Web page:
On this note, the rising popularity of the ContraPoints channel doesn’t come free of anxiety. It’s hard not to politicize the autonomy she has over her content and her image in a world that often views trans communities through a voyeuristic lens. “I get to decide how much makeup I’m wearing and in what lighting, which is important because there’s this incredibly complicated politics around the physical appearance of trans people,” she explains. Understandably, Wynn is acutely aware that allowing media outlets in requires not only a sacrifice of control but also a huge amount of trust.
She also describes transition as “the final nail in the coffin” of her hopes of becoming a public debater. “To be good at it you have to be confident, assertive, almost a little aggressive. In a trans woman, those qualities will always be read as masculine, so in order to win the debate, you have to lose the debate.”
Comments like these feel out of step with her sharp, sexed-up, and seemingly fearless online persona. “It’s complicated,” she says of the expectation we put on YouTube celebrities (although she laughs when I imply she fits the bill) to allow us unfiltered access to their lives. “I would say I’m a little impersonal—my main persona is an idealized version of myself,” she says. “It’s how I wish I argued in person! I’m actually very timid and nonconfrontational.”
That’s not to say she aims to be aspirational. “You have to put some of the darkness, shame, and self-disgust in there—it’s about having enough of myself in the mix that I feel like I’m being authentic.”
Screenshot from ‘The Aesthetic’
YouTube thrives on the illusion of genuine connection with creators we love. “It allows you to feel like you know this person on the screen, and that’s important for trans people in particular because there just aren’t many of us. As a prominent trans person, you hope that someone feels they know you and then thinks of you at the polls; you hope to impact the way they act when they encounter a trans person in real life.” But with this lack of visibility comes pressure to perfectly represent an entire community. “A lot of trans people place hope in me as a sort of public champion,” she says, “so if I disappoint them it’s like this slap in the face. I’ve been accused of transphobia in the past; people think I could betray them at any moment.”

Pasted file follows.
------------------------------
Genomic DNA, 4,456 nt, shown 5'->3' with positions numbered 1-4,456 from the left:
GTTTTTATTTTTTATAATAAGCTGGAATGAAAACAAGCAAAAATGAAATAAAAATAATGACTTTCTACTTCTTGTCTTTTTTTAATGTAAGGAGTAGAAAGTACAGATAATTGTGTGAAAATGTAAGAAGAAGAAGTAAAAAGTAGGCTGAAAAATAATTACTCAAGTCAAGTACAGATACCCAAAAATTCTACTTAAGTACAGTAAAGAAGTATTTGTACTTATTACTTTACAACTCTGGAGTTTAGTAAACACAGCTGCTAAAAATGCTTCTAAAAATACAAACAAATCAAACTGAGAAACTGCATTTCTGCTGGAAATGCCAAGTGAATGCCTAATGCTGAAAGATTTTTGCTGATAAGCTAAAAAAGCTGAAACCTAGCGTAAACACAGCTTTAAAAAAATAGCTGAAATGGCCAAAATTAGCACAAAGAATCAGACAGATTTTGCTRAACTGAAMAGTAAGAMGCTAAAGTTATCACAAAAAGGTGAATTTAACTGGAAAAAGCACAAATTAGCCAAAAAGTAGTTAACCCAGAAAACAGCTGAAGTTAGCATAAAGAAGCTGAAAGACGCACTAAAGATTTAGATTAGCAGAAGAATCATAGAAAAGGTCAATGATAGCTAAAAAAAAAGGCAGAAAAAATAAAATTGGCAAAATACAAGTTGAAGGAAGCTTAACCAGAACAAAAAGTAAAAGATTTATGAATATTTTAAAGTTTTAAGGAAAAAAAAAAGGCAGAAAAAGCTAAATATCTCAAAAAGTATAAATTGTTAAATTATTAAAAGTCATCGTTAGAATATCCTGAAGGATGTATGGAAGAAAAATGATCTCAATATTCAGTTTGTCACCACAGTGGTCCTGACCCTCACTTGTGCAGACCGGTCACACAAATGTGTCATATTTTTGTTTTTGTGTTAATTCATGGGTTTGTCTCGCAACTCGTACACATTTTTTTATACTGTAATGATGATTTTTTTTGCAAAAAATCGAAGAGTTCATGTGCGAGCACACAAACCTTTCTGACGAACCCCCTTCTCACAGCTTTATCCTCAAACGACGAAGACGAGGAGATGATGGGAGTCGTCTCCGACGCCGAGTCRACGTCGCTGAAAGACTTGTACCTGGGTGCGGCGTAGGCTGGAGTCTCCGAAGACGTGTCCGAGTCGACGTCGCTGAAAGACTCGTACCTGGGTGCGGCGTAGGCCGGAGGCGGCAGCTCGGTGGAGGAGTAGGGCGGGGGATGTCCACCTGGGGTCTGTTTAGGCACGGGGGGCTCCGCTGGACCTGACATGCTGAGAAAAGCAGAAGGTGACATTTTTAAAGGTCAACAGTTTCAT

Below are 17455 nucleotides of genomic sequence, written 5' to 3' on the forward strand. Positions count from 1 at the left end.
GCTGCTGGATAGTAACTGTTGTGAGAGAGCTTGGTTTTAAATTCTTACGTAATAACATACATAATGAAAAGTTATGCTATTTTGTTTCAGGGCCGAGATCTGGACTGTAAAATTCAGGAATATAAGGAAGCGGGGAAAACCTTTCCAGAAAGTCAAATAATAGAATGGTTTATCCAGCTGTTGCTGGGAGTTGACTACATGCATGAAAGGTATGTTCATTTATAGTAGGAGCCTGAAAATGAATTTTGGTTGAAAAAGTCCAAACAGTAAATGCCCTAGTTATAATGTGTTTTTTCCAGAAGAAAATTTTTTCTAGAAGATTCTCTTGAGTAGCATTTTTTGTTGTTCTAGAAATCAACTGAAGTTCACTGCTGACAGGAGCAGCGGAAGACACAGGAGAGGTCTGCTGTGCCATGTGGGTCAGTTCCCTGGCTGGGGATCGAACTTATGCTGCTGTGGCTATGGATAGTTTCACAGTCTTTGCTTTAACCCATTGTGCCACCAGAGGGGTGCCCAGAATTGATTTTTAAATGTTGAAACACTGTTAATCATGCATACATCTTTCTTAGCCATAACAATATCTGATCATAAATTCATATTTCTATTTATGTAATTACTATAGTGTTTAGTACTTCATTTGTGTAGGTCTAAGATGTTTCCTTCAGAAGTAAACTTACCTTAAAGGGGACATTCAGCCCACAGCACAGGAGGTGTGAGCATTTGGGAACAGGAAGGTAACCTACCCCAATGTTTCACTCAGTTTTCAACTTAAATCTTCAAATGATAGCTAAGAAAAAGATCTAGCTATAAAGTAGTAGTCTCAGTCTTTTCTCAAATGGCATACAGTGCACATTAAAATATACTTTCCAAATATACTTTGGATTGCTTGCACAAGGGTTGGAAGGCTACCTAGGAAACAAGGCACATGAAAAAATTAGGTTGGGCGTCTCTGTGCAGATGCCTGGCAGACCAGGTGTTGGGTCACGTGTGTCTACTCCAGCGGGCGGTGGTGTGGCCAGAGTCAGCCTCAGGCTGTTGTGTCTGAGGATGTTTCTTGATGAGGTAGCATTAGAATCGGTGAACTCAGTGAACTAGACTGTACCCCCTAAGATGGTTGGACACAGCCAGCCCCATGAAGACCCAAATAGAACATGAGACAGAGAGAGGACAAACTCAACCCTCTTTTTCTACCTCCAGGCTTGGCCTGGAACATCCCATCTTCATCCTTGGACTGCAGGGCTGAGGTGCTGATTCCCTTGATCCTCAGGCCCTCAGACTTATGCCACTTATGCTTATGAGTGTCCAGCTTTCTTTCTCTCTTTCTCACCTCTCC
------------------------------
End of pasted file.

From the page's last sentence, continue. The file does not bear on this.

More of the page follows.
She describes one particular backlash around ‘The Aesthetic‘—a dialogue video (in which Wynn plays both characters) between Justine, a hyper-feminine trans woman, and Tabby, the “militant radical.” Wynn wanted to “explore ideas without necessarily endorsing them,” but she received backlash for not making her opinions on assimilation and aesthetics clear. “People didn’t like the ambiguity,” she says, “so in the absence of me giving my opinion, they felt they had the right to speculate and assume the worst.”
Ironically, the video—which Wynn reiterates that she’s proud of—actually serves as meta-commentary on the pressures placed on trans women, which are heightened for public-facing trans women. “I’m definitely not claiming any kind of oppression. I want to make it clear that I’m the lucky one,” she says. “But I don’t think people get the intense scrutiny I get from all sides. I do feel like a lot of the criticism I got for that video was unfair.”
Wynn doesn’t claim to speak for an entire community; her views are inevitably shaped by her experience, and as her profile grows she acknowledges that hers will become “less relatable” to a large swathe of people. “Still, I’m not the only one trying to change the negative representation of trans people—there are lots of trans creators out there,” she says.
Incidentally, that was the overarching message of the ‘The Aesthetic’ video. “I guess we can’t win,” the two characters finally agree in exasperation, “do you want to just chill out and watch YouTube videos?”